// JP Damron, Kelly Schilling, Josh Kauffman and Mark Chronister of BleakHeart. Photo provided by BleakHeart’s website.
Kelly Schilling has already made a name for herself as a local Denver badass, as well as one of the serious forces behind the ‘20s progressive doom revival scene in the world of heavy metal.
For those not familiar with the nuance of the subgenre, the past few years have seen a resurgence of slow, melodic droney metal with progressive influences. Schilling and her band Dreadnought are more than just a local band; they’re one of the most respected bands in the scene.
Schilling joined forces with JP Damron of Vermin Womb and In the Company of Serpents—and later with Mark Chronister and Josh Kauffman—to create BleakHeart, a doom/shoegaze/wall of sound powerhouse based right here in Denver.
We caught up with Schilling about the new band and her plans moving forward with this exciting new project. This Q&A was conducted via email and has been edited and condensed for clarity.
What inspired you to start a new musical project? Are your other projects on hold?
I have always liked having multiple projects going on so that I am always busy with one project or another. BleakHeart became an opportunity for me when I did not have any other projects besides Dreadnought in the works. I enjoyed working with JP on his initial demo songs and was also excited to play in a new band on keys instead of guitar. I really liked the style of music JP and Mark were writing, and it gave me an opening to experiment with my voice and explore new avenues with it. Dreadnought has always allowed for that too, but BleakHeart’s style is much more vocal-centric, and in being the only vocalist, I had a lot of room for play.
During the beginning and middle of quarantine, all of my projects were on hold except for a new, remote project I have been working on with a friend. It was nice to stay home and have some time to recharge. The last two months things have been picking up again (safely). Dreadnought is writing; BleakHeart has begun writing, and I’m in the mixing process with my newest endeavor. [I] can’t wait to share it!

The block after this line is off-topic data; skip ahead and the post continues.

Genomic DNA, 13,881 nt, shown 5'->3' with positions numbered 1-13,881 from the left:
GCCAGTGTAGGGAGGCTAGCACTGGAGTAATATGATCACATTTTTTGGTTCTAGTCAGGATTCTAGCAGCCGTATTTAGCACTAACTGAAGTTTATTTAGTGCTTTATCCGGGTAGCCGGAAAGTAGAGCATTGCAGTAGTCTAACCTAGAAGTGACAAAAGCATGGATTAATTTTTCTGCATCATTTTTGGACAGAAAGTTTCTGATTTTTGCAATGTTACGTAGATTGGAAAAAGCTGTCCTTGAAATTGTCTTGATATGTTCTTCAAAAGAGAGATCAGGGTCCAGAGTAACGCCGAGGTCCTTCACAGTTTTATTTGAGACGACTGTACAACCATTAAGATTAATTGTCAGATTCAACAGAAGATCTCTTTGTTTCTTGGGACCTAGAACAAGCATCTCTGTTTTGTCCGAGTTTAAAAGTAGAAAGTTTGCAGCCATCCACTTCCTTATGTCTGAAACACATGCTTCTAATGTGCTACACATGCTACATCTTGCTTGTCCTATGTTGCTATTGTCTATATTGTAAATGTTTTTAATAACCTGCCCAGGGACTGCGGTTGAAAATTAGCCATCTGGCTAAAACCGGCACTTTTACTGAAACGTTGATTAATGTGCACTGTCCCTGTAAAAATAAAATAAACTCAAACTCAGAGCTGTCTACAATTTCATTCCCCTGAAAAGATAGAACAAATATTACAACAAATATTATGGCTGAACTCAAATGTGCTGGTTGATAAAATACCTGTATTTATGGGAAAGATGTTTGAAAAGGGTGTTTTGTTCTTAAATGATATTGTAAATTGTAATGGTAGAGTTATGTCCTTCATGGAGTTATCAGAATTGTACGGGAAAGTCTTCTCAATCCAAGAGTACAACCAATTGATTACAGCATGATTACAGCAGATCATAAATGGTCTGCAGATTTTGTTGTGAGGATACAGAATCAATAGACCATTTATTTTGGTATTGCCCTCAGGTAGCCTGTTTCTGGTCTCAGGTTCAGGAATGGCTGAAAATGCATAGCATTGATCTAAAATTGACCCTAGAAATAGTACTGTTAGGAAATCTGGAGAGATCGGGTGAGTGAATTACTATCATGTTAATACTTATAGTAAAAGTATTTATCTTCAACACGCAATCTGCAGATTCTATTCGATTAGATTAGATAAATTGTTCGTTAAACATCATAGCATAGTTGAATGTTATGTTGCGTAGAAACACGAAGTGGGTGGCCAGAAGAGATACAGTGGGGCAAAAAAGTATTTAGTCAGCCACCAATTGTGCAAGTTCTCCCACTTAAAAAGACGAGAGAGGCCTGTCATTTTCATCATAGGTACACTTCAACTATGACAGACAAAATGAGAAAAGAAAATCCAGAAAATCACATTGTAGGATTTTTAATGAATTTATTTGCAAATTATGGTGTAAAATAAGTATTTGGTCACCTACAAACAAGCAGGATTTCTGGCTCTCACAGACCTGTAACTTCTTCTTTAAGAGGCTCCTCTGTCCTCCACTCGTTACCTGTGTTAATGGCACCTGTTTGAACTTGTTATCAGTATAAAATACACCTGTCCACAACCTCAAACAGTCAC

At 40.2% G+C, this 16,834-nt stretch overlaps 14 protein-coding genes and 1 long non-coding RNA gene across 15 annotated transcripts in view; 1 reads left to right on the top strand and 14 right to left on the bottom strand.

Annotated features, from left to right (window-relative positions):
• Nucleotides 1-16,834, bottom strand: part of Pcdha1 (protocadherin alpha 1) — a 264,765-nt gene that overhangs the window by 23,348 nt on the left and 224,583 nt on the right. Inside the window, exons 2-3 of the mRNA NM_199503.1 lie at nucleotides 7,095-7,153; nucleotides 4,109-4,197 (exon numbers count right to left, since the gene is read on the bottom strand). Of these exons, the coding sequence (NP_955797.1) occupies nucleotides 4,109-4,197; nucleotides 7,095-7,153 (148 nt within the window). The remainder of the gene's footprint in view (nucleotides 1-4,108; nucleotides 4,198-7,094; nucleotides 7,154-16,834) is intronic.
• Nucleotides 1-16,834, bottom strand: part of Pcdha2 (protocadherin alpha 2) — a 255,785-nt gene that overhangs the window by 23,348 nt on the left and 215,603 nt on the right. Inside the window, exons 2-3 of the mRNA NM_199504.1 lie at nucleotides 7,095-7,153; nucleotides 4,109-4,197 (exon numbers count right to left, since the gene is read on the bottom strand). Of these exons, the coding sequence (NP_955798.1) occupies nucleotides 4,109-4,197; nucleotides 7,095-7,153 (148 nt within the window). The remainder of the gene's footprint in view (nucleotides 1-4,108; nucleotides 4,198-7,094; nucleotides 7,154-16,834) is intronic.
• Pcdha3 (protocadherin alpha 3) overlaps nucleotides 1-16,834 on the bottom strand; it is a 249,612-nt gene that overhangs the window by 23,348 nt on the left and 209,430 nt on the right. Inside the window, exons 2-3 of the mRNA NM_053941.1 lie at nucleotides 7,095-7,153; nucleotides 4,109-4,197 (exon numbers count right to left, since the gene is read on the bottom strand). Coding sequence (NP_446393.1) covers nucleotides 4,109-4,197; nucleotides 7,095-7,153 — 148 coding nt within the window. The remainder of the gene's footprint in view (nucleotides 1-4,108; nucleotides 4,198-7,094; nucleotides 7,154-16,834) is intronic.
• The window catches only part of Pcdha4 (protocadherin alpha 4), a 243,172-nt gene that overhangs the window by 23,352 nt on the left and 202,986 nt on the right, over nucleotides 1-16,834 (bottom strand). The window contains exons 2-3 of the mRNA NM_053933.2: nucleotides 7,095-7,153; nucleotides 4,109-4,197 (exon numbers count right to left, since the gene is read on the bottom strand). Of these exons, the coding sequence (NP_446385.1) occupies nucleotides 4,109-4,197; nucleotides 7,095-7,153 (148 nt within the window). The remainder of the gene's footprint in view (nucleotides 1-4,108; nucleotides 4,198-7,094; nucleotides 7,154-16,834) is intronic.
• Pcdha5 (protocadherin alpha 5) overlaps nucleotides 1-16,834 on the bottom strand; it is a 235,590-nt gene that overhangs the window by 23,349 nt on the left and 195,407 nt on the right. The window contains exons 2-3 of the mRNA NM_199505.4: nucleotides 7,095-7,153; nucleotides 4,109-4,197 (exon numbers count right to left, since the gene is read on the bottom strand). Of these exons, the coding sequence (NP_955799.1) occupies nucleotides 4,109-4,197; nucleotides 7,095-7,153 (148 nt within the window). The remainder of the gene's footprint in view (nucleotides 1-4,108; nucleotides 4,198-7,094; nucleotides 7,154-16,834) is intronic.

What was it like starting a new project during COVID?
Luckily, COVID did not affect this band too heavily. The band started a couple years prior, and we recorded “Dream Griever” in February 2020, right before everything happened. It made the process of releasing a record much slower and kept us from playing any shows, but otherwise, it did not affect our plans.
What was the music writing process like?
BleakHeart songs begin with JP or Mark bringing forth a riff or a collection of riffs. They typically have fragments of a basic structure figured out, and as we add drums, keys and voice, I help with the arrangement of the parts, how long [the parts] are played, how the energy flows, etc.
What are some of the lyrical themes on the first outing?
Lyrically, the first record, “Dream Griever” explores the absurdity of our human condition, how our emotions lead us to create destructive thought patterns within ourselves. Each song is different, but overall, I wanted to explore some personal emotions of anger, the loss of control within it, the absurdity of our tribalism, apathy and propaganda, as well as the struggle with personal change, striving to be better, yet falling victim to patterns deeply seeded within our psyche.
Do you have any other plans you want to talk about or announce?
Currently, we are writing. Due to COVID, there is not much to announce yet, but we have plenty of ideas for the future.
What more can we expect from the band in the coming months and years?
More music and potential tours, after COVID, of course.
Is there anything else you’d like to add?
Thanks for taking the time to read these thoughts and for listening to our craft!